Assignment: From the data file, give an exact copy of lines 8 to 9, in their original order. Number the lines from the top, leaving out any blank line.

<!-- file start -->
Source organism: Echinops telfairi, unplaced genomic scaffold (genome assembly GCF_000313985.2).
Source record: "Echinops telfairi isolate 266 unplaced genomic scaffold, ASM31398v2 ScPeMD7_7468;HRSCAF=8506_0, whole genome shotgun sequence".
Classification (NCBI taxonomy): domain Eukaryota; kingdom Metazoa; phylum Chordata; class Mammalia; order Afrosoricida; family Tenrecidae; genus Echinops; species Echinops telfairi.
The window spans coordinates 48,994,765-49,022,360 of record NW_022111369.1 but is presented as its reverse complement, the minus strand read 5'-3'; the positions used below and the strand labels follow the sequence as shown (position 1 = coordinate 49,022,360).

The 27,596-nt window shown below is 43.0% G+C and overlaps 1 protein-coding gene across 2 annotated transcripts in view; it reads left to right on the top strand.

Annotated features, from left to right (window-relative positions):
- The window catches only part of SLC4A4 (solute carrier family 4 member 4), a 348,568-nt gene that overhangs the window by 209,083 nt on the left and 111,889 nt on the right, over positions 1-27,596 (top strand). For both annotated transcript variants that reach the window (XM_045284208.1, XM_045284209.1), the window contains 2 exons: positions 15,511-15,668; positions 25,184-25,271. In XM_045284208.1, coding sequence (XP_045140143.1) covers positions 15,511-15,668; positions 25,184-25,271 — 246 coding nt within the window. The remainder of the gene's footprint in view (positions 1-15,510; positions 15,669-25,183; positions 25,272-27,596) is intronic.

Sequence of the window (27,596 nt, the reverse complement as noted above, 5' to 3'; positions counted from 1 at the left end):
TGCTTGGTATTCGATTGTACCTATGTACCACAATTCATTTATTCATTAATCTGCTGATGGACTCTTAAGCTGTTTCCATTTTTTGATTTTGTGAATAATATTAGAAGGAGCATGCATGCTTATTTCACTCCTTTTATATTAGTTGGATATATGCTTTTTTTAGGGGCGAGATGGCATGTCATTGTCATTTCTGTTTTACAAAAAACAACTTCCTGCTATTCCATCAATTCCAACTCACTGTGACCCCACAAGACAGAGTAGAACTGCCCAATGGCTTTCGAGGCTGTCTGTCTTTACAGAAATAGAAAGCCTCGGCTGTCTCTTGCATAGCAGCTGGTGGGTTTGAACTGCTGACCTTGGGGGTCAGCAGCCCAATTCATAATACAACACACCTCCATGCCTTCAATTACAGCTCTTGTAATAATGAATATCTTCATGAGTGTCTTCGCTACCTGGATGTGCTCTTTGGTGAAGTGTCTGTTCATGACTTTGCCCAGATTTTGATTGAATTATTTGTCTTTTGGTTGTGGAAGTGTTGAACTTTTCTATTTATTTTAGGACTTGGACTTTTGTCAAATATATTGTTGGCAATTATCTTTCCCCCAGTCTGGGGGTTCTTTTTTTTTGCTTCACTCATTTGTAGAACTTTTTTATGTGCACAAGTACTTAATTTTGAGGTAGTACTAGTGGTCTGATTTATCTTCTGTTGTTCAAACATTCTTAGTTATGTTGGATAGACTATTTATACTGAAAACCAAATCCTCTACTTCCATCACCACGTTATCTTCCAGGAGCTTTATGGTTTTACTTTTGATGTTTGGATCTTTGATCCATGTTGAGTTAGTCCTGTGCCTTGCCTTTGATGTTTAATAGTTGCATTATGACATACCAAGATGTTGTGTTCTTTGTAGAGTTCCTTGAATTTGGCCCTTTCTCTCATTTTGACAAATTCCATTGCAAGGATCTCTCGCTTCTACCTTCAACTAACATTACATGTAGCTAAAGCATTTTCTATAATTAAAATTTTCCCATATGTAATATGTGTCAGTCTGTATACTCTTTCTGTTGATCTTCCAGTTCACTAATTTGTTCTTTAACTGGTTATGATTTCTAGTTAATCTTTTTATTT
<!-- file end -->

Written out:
Sequence of the window (27,596 nt, the reverse complement as noted above, 5' to 3'; positions counted from 1 at the left end):
TGCTTGGTATTCGATTGTACCTATGTACCACAATTCATTTATTCATTAATCTGCTGATGGACTCTTAAGCTGTTTCCATTTTTTGATTTTGTGAATAATATTAGAAGGAGCATGCATGCTTATTTCACTCCTTTTATATTAGTTGGATATATGCTTTTTTTAGGGGCGAGATGGCATGTCATTGTCATTTCTGTTTTACAAAAAACAACTTCCTGCTATTCCATCAATTCCAACTCACTGTGACCCCACAAGACAGAGTAGAACTGCCCAATGGCTTTCGAGGCTGTCTGTCTTTACAGAAATAGAAAGCCTCGGCTGTCTCTTGCATAGCAGCTGGTGGGTTTGAACTGCTGACCTTGGGGGTCAGCAGCCCAATTCATAATACAACACACCTCCATGCCTTCAATTACAGCTCTTGTAATAATGAATATCTTCATGAGTGTCTTCGCTACCTGGATGTGCTCTTTGGTGAAGTGTCTGTTCATGACTTTGCCCAGATTTTGATTGAATTATTTGTCTTTTGGTTGTGGAAGTGTTGAACTTTTCTATTTATTTTAGGACTTGGACTTTTGTCAAATATATTGTTGGCAATTATCTTTCCCCCAGTCTGGGGGTTCTTTTTTTTTGCTTCACTCATTTGTAGAACTTTTTTATGTGCACAAGTACTTAATTTTGAGGTAGTACTAGTGGTCTGATTTATCTTCTGTTGTTCAAACATTCTTAGTTATGTTGGATAGACTATTTATACTGAAAACCAAATCCTCTACTTCCATCACCACGTTATCTTCCAGGAGCTTTATGGTTTTACTTTTGATGTTTGGATCTTTGATCCATGTTGAGTTAGTCCTGTGCCTTGCCTTTGATGTTTAATAGTTGCATTATGACATACCAAGATGTTGTGTTCTTTGTAGAGTTCCTTGAATTTGGCCCTTTCTCTCATTTTGACAAATTCCATTGCAAGGATCTCTCGCTTCTACCTTCAACTAACATTACATGTAGCTAAAGCATTTTCTATAATTAAAATTTTCCCATATGTAATATGTGTCAGTCTGTATACTCTTTCTGTTGATCTTCCAGTTCACTAATTTGTTCTTTAACTGGTTATGATTTCTAGTTAATCTTTTTATTT